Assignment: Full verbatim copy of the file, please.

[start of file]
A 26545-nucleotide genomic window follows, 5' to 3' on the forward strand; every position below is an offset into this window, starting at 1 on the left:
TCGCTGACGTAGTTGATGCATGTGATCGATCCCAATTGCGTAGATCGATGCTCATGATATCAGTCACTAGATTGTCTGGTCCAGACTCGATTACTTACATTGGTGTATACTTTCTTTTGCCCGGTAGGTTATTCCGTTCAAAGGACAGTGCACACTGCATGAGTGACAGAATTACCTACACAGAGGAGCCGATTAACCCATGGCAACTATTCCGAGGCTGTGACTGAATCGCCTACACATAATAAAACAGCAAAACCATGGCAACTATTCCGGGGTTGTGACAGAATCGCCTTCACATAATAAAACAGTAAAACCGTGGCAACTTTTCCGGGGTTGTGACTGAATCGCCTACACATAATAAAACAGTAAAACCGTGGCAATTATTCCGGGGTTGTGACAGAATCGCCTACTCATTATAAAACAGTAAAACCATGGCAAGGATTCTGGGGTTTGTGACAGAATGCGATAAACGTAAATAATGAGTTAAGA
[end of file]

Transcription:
A 26545-nucleotide genomic window follows, 5' to 3' on the forward strand; every position below is an offset into this window, starting at 1 on the left:
TCGCTGACGTAGTTGATGCATGTGATCGATCCCAATTGCGTAGATCGATGCTCATGATATCAGTCACTAGATTGTCTGGTCCAGACTCGATTACTTACATTGGTGTATACTTTCTTTTGCCCGGTAGGTTATTCCGTTCAAAGGACAGTGCACACTGCATGAGTGACAGAATTACCTACACAGAGGAGCCGATTAACCCATGGCAACTATTCCGAGGCTGTGACTGAATCGCCTACACATAATAAAACAGCAAAACCATGGCAACTATTCCGGGGTTGTGACAGAATCGCCTTCACATAATAAAACAGTAAAACCGTGGCAACTTTTCCGGGGTTGTGACTGAATCGCCTACACATAATAAAACAGTAAAACCGTGGCAATTATTCCGGGGTTGTGACAGAATCGCCTACTCATTATAAAACAGTAAAACCATGGCAAGGATTCTGGGGTTTGTGACAGAATGCGATAAACGTAAATAATGAGTTAAGA